As further illustrative, the following l-chloroisoquinoline compounds may be mentioned.

l-chloroisoquinoline; B. P. 1l4- 1l6/9 mm. M. F.

31 C. l'-chloro-3-methylisoquino1ine; B. P. l08-110/1 mm.; M. P. 32. 1-chloro-3-ethylisoquinoline; B. P. 148-150/10 mm; M. P. 26. 1-chloro-3-propylisoquinoline; B. P. l57-16l/9 mm. l-chloro-3-butylisoquinoline; B. P. 155-15876 isolated by ether extraction in the usual manner.

The l-chloroisoquinoline derivatives as defined above having been obtained as described above, the amino alcohol YROI-I required forthe particular compound in accordance with this invention desired to be produced, where Y and R are as given above, dissolved in a suitable solvent such as benzene, toluene, xylene, or the like, is

converted into an alkali metal derivative by treatment with a finely divided alkali metal, as, forexample, sodium, potassium or lithium, or the like, and the l-chloroisoquinoline derivative prepared as above is added to the resulting s'us pension or solution of alkali metal derivative of the amino alcohol. The l-chloroisoquinoline derivative may be added as'a solution in the same solvent as is used to preparethe alkali metal derivative, if desired.

The addition of the l-chloroisoquinoline derivative is made rapidly or is carried out with stirring and over a period of time suitable for the control of the reaction mixture. 5

Following the addition of the l-chloroisoquinoline derivative, the mixture is stirred and heated at a suitable temperature up to the boiling point of the solvent. During the reaction a metal chloride precipitates. On completion of the reaction, the reaction mixture is cooled and filtered to remove the precipitated metal chloride, or this may be removed by washing. The solvent is then removed by distillation and the aminoalkoxyisoquinoline derivative, final product, is purified by distillation in vacuo. Desired purification may be efiected by dissolving the reaction product in a suitable solvent, such as dry benzene or dry ether and treating the solution with anhydrous hydrogen chloride. The resulting salt of the product which precipitates may then be collected and crystallized from a suitable solvent.

More particularly with reference to the primary amine compounds in accordance with this invention, i. e., where Y is a primary nitrogen linked amino group, such may be prepared by the procedure above outlined with use of a primary amino alcohol as one of the starting materials. Alternatively, the 1 (benzylaminoalkoxy)- isoquinoline or 1-(dibenzylaminoalkoxy) isoquinoline compounds may be prepared and these debenzylated by dissolving in a suitable solvent, as, for example, alcohol, adding two molar equivalents of hydrochloric acid and catalytically reducing in the presence of, for example, 10% palladinized charcoal with hydrogen between say, for example, a pressure of lbs/sq. in. and atmospheric. 7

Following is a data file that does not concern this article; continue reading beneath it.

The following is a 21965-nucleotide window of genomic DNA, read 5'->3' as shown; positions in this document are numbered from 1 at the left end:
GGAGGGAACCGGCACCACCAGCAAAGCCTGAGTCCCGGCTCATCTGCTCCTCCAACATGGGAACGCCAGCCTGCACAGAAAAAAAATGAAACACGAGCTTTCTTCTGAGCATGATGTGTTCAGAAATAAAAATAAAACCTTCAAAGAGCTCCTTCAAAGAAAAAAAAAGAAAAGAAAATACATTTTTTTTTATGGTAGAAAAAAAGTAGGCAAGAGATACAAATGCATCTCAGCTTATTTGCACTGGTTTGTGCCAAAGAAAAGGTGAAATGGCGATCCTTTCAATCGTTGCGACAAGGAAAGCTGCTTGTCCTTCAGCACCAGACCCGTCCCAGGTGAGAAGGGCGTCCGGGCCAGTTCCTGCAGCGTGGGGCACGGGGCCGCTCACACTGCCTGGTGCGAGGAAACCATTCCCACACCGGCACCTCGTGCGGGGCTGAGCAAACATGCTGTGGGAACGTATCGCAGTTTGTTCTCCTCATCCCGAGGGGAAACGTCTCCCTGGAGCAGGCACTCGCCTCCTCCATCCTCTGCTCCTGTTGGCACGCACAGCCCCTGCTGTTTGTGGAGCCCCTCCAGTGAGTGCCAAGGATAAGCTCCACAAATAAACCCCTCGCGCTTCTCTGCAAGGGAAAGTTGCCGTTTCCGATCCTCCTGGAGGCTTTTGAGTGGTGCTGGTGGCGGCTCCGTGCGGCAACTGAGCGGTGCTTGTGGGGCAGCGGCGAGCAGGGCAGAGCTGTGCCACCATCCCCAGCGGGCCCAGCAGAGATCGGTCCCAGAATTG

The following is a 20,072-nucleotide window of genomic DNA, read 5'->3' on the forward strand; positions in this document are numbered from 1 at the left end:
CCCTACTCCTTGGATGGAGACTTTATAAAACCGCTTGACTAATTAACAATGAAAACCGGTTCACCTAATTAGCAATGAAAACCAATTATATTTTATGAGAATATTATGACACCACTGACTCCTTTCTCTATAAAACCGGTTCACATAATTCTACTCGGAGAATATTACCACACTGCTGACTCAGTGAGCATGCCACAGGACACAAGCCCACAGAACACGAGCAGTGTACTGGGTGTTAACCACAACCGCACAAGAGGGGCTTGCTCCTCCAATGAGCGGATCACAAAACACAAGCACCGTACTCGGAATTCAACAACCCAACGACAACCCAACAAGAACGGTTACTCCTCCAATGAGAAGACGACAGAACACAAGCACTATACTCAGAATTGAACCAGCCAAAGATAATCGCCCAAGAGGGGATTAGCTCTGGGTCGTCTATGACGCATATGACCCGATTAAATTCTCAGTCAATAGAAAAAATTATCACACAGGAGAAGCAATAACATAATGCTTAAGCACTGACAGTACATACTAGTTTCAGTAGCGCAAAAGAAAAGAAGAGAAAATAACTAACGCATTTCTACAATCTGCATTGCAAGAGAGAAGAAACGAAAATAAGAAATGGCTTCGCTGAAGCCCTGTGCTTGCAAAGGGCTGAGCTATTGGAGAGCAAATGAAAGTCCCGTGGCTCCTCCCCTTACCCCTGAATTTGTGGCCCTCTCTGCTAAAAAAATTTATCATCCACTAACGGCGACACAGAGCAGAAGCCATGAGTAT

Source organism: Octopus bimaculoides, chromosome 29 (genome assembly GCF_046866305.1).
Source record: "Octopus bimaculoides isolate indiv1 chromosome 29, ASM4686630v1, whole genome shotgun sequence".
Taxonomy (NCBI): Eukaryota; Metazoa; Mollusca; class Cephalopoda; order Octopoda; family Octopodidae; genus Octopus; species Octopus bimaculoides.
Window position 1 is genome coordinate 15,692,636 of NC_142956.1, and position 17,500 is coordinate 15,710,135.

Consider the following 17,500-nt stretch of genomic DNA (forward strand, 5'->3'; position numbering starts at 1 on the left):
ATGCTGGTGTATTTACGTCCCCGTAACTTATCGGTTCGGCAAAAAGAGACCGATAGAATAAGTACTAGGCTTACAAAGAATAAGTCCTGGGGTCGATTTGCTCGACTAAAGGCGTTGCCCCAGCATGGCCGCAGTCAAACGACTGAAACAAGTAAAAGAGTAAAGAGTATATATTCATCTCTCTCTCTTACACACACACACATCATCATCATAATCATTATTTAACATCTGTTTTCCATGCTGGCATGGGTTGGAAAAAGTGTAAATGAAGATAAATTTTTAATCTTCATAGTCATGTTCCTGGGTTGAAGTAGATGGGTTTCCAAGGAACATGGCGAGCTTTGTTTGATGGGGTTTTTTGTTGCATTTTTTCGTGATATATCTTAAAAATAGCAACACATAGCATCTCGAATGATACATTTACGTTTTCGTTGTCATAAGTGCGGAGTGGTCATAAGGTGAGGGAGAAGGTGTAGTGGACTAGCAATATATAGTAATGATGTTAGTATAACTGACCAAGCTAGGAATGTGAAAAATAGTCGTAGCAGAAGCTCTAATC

As exemplifying isoquinoline derivatives used as starting materials, the following will be illustrative:

n i [AT A L on. 3 if 1 /\NH I NH \)-C2H5 \)-C3H1 n i1 NH NH \)\CIHO R CHI I i i omo- H omo- I \/IR omo- LR if) 3 OH NH CH 7 I RI I R! a O a O H a 1 N... oiHlo j n Y I if OHQCONH- aera soa As examples of aminoalcohols used as starting materials the following amino alcohols will be illustrative:

2-dimethylaminoethanol Z-diethylaminoethanol Z-dipropylaminoethanol 2-dibutylaminoethanol Z-diamylaminoethanol Z-diethylaminopropanol 3*diethylaminopro'panol 2'-benzyl'aminoethanol 2- (cyclohexylethylami'nd); -ethanol 2 -.(cyclopentylethylamino)ethanol 4-di'ethylaminobutanol Benz'ylmethylaminoethanol Benzylethylaminoethanol Amylmethylaminoethanol zen'iethylaminoethanol 2-ethylaminoethanol z-pnopylaminoethanol 2-butylaminoethanol 2-amylaminoethanoll Z-hexyiaminoethandl ZecycIOhexyIaminoethanol' 2'-cyclopentylaminoethanoli 3-ethylaminopropanol" 3-propylaminopropanol 3'-butylaminopropanol' 3eamylaminopropanol 3-hexylaminopropanol 3-cyclohexylaminopropanol L a-cyclopentylaminopropanol 3-benzylaminopropanol 3-methylaminopropanol As examples of specific compounds contemplated by this invention the following structural formulae in which R, R and Y, where such appear, are as given above, will be; illustrative of the various types of compounds within the general formulae'A and B contemplated by this invention, and will make all. the several compounds contemplated by this invention perfectly apparent: Y

As more specifically illustrative of the preparation of the compounds contemplated by this invention, the following specific examples of the preparation of specific compounds contemplated by this invention will serve to exemplify the preparation of all the several. compounds, since all of the several compounds contemplated will be prepared in the same manner with the selection of starting materials required-for the productionof 'anyparticular' desired specific com-pound.-

I VFQAHQ I Q A: mixture. of 10.0 g.. or? B dimethylaminoethanol and 11.9 OfSOdiilm in 9000'. of dry xylene washeata- 7 ed at 95 for five hours. To the resulting solution was added at 30, 18 g. of 3-butyl-l-chloroisoquinoline. The solution, which turned very dark, was heated at 100-425 for 3.5 hours. The mixture was extracted with two 100 cc. portions of 2N hydrochloric acid solution. The acid solution was made strongly alkaline with. 40% potassium hydroxide solution and the oil which separated was taken into ether. The ether solution was washed with two 100 cc. portions of water saturated with sodium chloride, and then dried over anhydrous sodium sulfate for three hours. The sodium sulfate was removed by filtration and the ether by distillation. Distillation of the residual oil gave a colorless liquid, B. P. 155-157/3 mm.